Education Connections


Connect to Learn: Internships and Apprenticeships

A growing trend in the U.S for both students and companies is the use of internships and apprenticeships. For students exploring career interests and gathering information, they’re great opportunities to gain experience in a working and learning environment. For companies they offer insight into the incoming generations of employees as they engage and provide help in the workplace. In some cases, for a company and student who’ve had a successful collaboration, the partnership becomes a welcome, future hiring opportunity for both.

There are several differences between internships and apprenticeships. The basics are listed here, however an excellent article further detailing the differences can be found at the included link below. Each state should have some information listed on their education website, such as Washington State’s link listed below. Check your state for program information. Also below is a link to an apprenticeship program article that includes a European perspective about benefits and challenges.

Internships: Generally do not require or expect previous field experience, range from one week to maximum a few months in length-often in the summer or evening hours to accommodate students, and may or may not offer financial compensation since the focus is learning and experience.

Apprenticeships: Generally follow a researched level of interest in the field by those who apply, range from months to years- usually longer hours such as 6 to 8 because of the training and education, offer financial compensation so students can earn money to sustain their lifestyle while learning.

Training Programs: There are varieties of industry career training programs ranging from privately owned schools to universities. As with any education plan it is important to do some research and ensure the school you choose has the proper and necessary accreditation, industry reputation, and success track record to make the most of your efforts and graduation plans. Internships and Apprenticeships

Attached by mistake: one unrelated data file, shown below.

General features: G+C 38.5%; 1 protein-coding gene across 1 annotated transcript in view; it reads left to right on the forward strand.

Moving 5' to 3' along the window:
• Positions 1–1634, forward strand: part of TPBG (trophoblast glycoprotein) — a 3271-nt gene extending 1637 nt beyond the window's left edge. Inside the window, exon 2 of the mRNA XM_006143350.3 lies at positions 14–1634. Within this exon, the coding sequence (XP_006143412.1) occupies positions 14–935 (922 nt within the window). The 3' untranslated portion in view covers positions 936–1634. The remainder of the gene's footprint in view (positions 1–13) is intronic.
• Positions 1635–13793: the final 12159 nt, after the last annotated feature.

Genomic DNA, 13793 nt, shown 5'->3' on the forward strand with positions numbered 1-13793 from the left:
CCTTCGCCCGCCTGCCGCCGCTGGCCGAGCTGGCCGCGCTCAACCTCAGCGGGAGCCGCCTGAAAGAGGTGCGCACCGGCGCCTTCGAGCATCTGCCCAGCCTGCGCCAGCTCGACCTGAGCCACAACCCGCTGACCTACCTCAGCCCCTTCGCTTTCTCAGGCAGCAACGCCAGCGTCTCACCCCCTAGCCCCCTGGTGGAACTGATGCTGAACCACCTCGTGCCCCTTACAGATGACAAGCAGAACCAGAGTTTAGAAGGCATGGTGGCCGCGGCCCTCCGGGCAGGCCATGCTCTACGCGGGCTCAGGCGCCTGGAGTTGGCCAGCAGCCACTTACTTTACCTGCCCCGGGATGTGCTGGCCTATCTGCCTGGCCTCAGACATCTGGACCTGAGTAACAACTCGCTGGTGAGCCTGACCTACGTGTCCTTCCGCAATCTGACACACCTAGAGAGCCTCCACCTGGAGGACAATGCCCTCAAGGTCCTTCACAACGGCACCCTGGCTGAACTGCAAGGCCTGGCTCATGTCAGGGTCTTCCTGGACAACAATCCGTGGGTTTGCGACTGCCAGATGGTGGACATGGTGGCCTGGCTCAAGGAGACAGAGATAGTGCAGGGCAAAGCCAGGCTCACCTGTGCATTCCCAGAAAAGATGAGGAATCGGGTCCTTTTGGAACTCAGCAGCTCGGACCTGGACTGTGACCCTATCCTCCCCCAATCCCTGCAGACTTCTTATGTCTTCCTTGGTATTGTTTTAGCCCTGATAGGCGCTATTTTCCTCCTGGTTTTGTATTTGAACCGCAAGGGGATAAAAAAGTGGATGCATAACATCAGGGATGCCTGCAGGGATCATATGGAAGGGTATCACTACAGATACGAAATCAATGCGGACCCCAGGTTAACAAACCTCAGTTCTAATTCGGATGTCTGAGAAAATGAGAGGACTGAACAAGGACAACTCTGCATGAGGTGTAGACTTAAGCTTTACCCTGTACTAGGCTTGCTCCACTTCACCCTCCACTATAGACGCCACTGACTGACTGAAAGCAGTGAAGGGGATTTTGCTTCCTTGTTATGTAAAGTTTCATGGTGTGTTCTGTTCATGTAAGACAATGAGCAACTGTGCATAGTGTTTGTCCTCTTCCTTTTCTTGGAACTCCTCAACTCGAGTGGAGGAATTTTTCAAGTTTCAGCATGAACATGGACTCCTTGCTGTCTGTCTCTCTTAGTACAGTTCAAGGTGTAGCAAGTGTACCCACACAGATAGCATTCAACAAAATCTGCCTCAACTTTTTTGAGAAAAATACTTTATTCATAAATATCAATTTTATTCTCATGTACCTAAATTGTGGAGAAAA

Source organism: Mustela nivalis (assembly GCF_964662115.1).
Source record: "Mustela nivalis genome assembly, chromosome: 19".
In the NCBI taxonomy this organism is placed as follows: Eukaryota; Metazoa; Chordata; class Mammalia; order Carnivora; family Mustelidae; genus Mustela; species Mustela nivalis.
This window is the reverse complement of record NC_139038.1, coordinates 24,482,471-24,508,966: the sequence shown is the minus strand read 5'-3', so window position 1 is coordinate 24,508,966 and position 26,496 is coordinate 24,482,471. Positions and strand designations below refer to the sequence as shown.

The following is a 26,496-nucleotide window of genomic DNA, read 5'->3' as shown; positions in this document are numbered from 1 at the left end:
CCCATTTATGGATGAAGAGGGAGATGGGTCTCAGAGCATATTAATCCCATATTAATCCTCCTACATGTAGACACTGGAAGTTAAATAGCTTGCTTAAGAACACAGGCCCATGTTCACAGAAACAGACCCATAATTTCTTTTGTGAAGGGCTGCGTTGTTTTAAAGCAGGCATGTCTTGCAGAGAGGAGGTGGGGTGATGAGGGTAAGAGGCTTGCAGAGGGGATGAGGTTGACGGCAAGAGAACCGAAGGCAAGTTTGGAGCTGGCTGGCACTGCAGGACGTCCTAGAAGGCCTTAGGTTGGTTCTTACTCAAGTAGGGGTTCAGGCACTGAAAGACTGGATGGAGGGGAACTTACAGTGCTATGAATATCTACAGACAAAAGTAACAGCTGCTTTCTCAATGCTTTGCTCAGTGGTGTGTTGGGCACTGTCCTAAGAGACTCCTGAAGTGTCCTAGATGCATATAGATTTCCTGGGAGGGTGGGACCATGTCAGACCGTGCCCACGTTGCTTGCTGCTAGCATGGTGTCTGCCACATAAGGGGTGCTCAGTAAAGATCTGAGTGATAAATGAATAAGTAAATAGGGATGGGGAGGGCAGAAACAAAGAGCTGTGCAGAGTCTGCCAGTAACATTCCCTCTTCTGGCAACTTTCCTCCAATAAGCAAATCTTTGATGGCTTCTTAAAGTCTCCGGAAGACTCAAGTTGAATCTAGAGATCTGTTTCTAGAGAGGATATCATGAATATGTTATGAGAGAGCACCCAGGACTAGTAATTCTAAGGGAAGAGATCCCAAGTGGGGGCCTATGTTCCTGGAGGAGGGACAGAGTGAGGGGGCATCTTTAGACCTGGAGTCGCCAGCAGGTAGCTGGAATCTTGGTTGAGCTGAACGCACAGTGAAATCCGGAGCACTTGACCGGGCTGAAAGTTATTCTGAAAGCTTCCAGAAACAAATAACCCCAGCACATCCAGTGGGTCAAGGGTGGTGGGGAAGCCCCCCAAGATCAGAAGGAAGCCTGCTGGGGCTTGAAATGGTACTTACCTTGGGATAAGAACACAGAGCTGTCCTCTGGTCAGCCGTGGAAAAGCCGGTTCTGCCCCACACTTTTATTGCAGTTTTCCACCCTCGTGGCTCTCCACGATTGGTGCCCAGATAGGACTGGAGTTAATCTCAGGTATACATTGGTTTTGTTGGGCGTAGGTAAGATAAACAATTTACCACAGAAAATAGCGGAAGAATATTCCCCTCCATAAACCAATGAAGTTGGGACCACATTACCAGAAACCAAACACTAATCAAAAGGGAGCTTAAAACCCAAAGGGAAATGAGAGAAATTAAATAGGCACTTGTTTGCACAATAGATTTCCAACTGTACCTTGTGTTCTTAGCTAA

U.S News and World Report/The Hechinger Report- Apprenticeships

Washington State Career and Tech Education Information


Crossing the Bridge to Success: The Interview

As the old—and true—saying goes, “You’ll never get a second chance to make a first impression”. On the road to success, job interviews are some of the most important stops you’ll make along the way. Though the most important job anyone will have before getting a job, is to walk into the interview with a smile and your best first impression.

When it comes to how to dress for interviews, there are going to be differences between different careers and positions. For example: If you are interviewing for a computer technician position, the appropriate look will most likely be more casual than if applying for a district manager position. Either way there are some basic principles to follow:

*Dress appropriately for the occasion and for the job type. See the articles below!

*Practice talking about the highlights of your career, and/or school life, ahead of time. It helps to write them down and read them to someone else or yourself out-loud. Gathering your strengths together ahead of time will help you present them with confidence.

*Arrive 10 minutes early for your interview time. Not to early, and definitely not late.

*As mentioned earlier, smile! If you’re happy to be interviewing, you’re presenting that you’d be happy to be hired.

Below are some great information links to popular articles that will help you plan in many ways for those all-important interviews.

Forbes Magazine-Interviewing Career Advice